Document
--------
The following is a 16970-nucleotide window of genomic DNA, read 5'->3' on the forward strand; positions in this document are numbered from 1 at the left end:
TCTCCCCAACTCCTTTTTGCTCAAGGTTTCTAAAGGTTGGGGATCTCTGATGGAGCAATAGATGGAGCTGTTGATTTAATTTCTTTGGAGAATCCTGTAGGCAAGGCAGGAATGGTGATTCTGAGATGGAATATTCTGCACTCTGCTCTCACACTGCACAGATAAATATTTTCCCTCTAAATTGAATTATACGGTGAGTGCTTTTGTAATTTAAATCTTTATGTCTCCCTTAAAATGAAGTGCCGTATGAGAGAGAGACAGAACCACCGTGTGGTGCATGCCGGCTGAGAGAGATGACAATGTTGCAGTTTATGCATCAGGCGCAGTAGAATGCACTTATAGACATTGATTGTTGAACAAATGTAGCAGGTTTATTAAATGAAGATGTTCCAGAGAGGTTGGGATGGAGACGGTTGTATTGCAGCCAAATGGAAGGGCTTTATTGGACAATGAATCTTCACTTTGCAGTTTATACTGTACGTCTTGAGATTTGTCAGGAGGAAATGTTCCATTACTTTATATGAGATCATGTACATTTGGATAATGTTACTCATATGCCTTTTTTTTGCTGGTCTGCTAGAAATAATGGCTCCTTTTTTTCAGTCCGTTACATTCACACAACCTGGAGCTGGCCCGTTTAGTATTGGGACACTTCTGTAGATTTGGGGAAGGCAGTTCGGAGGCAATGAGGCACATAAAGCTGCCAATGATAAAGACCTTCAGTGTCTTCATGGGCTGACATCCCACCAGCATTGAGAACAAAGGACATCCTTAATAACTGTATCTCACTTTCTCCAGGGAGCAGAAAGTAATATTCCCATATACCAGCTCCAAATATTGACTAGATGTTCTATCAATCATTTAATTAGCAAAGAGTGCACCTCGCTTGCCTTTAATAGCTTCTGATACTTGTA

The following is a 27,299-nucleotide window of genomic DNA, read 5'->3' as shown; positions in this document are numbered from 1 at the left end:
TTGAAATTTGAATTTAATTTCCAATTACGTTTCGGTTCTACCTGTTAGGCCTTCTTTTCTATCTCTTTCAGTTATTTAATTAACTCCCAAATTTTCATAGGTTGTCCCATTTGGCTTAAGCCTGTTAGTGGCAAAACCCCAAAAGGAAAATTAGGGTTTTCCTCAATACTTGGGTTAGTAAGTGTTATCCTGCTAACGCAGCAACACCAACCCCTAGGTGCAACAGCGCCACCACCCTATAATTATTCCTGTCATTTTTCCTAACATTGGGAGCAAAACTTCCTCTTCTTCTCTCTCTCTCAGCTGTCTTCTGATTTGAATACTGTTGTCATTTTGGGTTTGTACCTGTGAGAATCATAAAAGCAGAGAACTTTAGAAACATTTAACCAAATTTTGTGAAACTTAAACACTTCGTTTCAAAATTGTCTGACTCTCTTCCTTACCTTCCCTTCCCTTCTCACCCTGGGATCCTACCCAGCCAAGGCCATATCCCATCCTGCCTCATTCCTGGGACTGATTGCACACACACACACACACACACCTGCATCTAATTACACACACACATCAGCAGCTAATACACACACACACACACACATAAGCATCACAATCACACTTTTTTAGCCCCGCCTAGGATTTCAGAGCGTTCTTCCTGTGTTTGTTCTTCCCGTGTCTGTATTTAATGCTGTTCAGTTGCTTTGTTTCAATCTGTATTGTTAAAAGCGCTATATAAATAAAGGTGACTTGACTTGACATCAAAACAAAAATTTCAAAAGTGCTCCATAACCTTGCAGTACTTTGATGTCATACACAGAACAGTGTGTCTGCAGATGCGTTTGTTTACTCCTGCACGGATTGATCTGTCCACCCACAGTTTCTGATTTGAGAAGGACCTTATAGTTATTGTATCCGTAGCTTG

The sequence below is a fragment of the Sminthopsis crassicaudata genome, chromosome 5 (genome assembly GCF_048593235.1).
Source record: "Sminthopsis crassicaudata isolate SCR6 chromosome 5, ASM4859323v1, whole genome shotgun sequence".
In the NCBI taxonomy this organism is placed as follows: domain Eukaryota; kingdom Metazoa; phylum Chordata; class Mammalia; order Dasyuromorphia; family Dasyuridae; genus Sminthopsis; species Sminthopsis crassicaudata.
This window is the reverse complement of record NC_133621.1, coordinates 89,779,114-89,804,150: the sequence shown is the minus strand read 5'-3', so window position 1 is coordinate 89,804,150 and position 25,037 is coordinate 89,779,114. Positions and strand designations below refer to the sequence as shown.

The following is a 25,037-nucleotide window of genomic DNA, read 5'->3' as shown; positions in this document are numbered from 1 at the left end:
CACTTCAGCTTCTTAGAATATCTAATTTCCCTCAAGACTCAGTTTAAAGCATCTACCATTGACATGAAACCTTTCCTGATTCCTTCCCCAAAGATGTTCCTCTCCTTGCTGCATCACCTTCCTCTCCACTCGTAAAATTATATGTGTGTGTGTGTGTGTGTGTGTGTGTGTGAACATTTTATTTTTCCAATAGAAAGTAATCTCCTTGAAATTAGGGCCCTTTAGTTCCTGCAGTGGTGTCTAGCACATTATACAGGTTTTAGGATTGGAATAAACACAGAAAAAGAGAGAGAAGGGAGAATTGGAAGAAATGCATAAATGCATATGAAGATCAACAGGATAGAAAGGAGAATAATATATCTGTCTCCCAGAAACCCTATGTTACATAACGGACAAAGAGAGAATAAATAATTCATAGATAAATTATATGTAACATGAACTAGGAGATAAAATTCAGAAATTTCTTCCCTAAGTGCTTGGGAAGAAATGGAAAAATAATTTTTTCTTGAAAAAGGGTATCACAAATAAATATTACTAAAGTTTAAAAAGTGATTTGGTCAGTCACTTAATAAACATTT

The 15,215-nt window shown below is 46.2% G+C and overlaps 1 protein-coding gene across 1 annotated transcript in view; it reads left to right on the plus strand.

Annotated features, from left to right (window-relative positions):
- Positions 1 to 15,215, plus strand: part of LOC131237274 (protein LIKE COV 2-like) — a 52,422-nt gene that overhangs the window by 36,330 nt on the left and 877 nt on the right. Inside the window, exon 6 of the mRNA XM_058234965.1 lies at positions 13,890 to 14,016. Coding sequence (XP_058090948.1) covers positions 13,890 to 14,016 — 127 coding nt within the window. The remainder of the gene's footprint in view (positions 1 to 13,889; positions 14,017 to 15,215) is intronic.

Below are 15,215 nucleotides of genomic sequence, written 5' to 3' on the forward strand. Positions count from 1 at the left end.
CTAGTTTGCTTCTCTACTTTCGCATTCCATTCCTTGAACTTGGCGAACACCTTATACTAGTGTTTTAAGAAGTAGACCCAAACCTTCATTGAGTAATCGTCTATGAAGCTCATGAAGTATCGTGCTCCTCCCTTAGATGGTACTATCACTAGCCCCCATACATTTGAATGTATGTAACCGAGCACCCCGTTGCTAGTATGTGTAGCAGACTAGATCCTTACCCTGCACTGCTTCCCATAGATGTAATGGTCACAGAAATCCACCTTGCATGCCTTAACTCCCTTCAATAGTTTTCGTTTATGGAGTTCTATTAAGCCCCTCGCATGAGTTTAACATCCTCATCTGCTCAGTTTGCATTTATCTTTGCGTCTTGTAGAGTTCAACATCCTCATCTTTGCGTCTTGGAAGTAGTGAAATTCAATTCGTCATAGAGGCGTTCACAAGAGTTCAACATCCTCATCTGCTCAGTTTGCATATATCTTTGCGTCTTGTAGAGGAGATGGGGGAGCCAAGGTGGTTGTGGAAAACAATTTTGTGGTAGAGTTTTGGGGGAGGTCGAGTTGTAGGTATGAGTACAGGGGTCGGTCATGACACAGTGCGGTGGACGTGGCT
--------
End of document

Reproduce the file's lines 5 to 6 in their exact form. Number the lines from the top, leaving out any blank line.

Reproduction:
The sequence below is a fragment of the Sminthopsis crassicaudata genome, chromosome 5 (genome assembly GCF_048593235.1).
Source record: "Sminthopsis crassicaudata isolate SCR6 chromosome 5, ASM4859323v1, whole genome shotgun sequence".